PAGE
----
The first five games of the Wizards' 2012-13 season epitomizes the phrase so close and yet so far away. Washington held fourth quarter leads in four of the five contests, but inopportune scoring droughts and costly turnovers have proved problematic for a team unable to generate easy offense.
Saturday at Indiana, Jordan Crawford drilled a 3-pointer 27 seconds into the fourth quarter, putting Washington ahead 75-70, but Randy Wittman's squad would only score 10 more points.
Falling in love with perimeter attempts took away from aggressive attempts at reaching the foul line. For the game Washington made a healthy 10 of 24 shots from beyond the arc, but missed five of seven in the fourth quarter. The took only seven free throws against the Pacers, two in the final quarter. Sometimes just one point is all a momentum shift requires.
"This game's funny," Wittman said following Monday's practice at the Verizon Center. "That team can go on an 8-0 run and all of a sudden you get one free throw, and the streak's over. But, as it keeps building and you stay there longer and longer it progresses. Sometimes we don't play like we know we've just missed our last eight shots and what kind of shot am I going to come down and take this time."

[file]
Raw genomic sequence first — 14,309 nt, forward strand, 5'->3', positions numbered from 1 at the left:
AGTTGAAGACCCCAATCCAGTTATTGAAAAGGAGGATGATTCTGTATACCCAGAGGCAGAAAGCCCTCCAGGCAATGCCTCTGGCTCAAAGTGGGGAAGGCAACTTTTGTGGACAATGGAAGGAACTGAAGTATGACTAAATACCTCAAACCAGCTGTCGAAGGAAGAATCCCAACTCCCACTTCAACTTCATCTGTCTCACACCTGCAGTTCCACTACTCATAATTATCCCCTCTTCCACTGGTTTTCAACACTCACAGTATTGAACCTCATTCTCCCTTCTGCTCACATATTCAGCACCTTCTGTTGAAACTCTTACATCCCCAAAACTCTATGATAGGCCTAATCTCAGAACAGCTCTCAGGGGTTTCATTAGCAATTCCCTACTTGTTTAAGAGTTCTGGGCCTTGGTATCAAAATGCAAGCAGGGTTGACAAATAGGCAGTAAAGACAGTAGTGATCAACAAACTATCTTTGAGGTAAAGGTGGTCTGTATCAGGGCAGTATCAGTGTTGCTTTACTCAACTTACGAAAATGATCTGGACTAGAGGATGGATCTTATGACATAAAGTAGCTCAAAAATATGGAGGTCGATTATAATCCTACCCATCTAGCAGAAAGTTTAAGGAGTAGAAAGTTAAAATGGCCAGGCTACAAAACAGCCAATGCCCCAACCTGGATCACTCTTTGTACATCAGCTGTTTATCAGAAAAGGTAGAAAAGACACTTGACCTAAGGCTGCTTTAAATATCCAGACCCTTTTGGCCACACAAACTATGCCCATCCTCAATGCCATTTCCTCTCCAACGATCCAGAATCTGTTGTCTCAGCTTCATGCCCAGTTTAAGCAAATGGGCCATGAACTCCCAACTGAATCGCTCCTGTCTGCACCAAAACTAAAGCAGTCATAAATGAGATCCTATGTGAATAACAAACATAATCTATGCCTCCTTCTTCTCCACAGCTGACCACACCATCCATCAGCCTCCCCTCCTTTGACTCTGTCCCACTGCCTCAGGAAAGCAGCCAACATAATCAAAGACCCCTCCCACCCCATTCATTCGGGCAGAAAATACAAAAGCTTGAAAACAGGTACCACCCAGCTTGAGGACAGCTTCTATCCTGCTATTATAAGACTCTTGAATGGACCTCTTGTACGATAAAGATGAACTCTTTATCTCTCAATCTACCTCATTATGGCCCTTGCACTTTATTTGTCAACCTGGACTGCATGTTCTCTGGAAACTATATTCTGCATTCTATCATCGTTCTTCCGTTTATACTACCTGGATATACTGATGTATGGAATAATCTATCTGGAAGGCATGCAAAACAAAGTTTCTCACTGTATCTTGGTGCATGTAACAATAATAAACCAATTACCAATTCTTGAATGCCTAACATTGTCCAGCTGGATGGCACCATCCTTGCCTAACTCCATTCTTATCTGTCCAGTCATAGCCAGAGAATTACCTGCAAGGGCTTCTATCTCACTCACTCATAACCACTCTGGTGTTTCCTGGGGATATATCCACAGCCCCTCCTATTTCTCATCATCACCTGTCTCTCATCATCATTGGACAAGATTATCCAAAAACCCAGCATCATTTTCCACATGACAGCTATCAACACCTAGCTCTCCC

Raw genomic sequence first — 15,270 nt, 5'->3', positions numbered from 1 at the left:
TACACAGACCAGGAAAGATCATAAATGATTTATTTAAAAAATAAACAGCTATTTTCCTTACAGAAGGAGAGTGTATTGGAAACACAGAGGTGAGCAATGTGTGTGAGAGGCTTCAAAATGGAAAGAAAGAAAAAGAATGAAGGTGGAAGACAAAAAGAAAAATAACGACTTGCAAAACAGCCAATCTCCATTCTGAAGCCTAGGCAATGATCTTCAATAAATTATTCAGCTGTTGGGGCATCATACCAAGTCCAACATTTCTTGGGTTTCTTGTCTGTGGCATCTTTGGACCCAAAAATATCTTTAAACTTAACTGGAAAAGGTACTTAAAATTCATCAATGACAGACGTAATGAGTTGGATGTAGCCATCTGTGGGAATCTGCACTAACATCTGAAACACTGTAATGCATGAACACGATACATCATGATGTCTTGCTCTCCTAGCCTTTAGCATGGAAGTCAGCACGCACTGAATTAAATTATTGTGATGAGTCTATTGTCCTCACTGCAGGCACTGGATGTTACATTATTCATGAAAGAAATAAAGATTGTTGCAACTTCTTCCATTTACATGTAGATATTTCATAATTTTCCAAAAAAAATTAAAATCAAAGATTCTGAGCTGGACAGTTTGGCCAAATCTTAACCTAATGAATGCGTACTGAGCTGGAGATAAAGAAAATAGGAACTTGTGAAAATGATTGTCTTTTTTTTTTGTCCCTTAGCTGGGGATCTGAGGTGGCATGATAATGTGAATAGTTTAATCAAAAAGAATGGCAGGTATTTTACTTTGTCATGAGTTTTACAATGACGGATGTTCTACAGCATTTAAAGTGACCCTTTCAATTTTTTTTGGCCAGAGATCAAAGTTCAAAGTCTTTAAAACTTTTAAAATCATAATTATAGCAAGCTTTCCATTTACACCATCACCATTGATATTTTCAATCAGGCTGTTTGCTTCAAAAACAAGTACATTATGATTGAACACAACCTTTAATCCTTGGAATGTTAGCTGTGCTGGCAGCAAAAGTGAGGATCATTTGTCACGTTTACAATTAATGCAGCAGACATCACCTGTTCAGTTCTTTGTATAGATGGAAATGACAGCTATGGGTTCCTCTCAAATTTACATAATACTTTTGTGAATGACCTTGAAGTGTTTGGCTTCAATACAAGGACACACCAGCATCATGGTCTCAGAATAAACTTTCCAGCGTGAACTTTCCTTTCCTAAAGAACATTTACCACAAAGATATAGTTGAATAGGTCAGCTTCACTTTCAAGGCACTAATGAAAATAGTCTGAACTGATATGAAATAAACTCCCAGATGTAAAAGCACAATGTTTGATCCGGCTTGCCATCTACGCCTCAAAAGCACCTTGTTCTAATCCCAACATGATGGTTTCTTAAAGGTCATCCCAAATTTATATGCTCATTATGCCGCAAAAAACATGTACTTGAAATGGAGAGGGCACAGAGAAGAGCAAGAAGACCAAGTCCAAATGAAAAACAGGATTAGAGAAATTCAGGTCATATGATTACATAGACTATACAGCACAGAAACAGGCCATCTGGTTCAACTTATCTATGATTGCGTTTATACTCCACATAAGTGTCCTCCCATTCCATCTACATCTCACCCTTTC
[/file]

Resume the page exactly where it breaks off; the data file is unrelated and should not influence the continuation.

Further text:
Then come the turnovers, which the Wizards kept to a minimum against the Pacers - 12 overall -, until the fourth quarter that is.
"When you look at the overall picture from Indiana, 12 turnovers, I'll live with that all day long. All day long, I'll live with that, "Wittman said." But I won't live with six of those 12 in the 4th quarter. The 12 is good if it makes any sense. The six that we had were bad because it was in crunch time. Those are six opportunities to score a basket when the game is decided by one basket. That's big."
That's also a recurring theme, one of several of unwanted ones for one the NBA's only two winless teams.
"It comes down to the execution, too. Our fourth quarter, what'd we score in Indiana, 13? We had lapses; it is déjà vu to me. Was it Milwaukee where we were on 72 (points) for almost six minutes. You know those lapses in close games; it's hard to win a game with a lapse like that."